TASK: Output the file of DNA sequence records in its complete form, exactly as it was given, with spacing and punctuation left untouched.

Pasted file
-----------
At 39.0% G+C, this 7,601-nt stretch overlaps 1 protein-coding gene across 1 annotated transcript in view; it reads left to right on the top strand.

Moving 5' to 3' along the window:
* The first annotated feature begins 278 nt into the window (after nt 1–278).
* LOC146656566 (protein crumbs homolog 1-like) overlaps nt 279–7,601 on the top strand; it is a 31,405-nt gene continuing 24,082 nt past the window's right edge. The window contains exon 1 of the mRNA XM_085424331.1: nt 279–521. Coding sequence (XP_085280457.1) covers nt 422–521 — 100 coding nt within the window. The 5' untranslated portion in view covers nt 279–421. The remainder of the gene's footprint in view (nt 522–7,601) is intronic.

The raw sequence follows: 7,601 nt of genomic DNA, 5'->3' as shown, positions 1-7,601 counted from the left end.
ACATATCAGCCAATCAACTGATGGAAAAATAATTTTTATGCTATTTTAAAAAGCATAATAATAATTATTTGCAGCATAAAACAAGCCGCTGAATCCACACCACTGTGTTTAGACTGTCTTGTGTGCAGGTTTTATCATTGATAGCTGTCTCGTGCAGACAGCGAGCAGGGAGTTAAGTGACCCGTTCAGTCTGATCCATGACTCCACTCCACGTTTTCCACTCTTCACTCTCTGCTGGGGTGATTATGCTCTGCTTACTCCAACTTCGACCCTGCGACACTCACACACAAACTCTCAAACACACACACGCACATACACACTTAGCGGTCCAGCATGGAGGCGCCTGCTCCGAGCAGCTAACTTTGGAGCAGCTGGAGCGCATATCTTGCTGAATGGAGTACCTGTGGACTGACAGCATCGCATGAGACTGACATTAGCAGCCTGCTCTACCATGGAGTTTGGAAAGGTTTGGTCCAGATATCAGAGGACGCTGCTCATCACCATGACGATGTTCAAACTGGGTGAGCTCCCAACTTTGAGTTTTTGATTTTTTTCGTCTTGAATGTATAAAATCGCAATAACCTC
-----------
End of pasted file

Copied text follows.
At 39.0% G+C, this 7,601-nt stretch overlaps 1 protein-coding gene across 1 annotated transcript in view; it reads left to right on the top strand.

Moving 5' to 3' along the window:
* The first annotated feature begins 278 nt into the window (after nt 1–278).
* LOC146656566 (protein crumbs homolog 1-like) overlaps nt 279–7,601 on the top strand; it is a 31,405-nt gene continuing 24,082 nt past the window's right edge. The window contains exon 1 of the mRNA XM_085424331.1: nt 279–521. Coding sequence (XP_085280457.1) covers nt 422–521 — 100 coding nt within the window. The 5' untranslated portion in view covers nt 279–421. The remainder of the gene's footprint in view (nt 522–7,601) is intronic.

The raw sequence follows: 7,601 nt of genomic DNA, 5'->3' as shown, positions 1-7,601 counted from the left end.
ACATATCAGCCAATCAACTGATGGAAAAATAATTTTTATGCTATTTTAAAAAGCATAATAATAATTATTTGCAGCATAAAACAAGCCGCTGAATCCACACCACTGTGTTTAGACTGTCTTGTGTGCAGGTTTTATCATTGATAGCTGTCTCGTGCAGACAGCGAGCAGGGAGTTAAGTGACCCGTTCAGTCTGATCCATGACTCCACTCCACGTTTTCCACTCTTCACTCTCTGCTGGGGTGATTATGCTCTGCTTACTCCAACTTCGACCCTGCGACACTCACACACAAACTCTCAAACACACACACGCACATACACACTTAGCGGTCCAGCATGGAGGCGCCTGCTCCGAGCAGCTAACTTTGGAGCAGCTGGAGCGCATATCTTGCTGAATGGAGTACCTGTGGACTGACAGCATCGCATGAGACTGACATTAGCAGCCTGCTCTACCATGGAGTTTGGAAAGGTTTGGTCCAGATATCAGAGGACGCTGCTCATCACCATGACGATGTTCAAACTGGGTGAGCTCCCAACTTTGAGTTTTTGATTTTTTTCGTCTTGAATGTATAAAATCGCAATAACCTC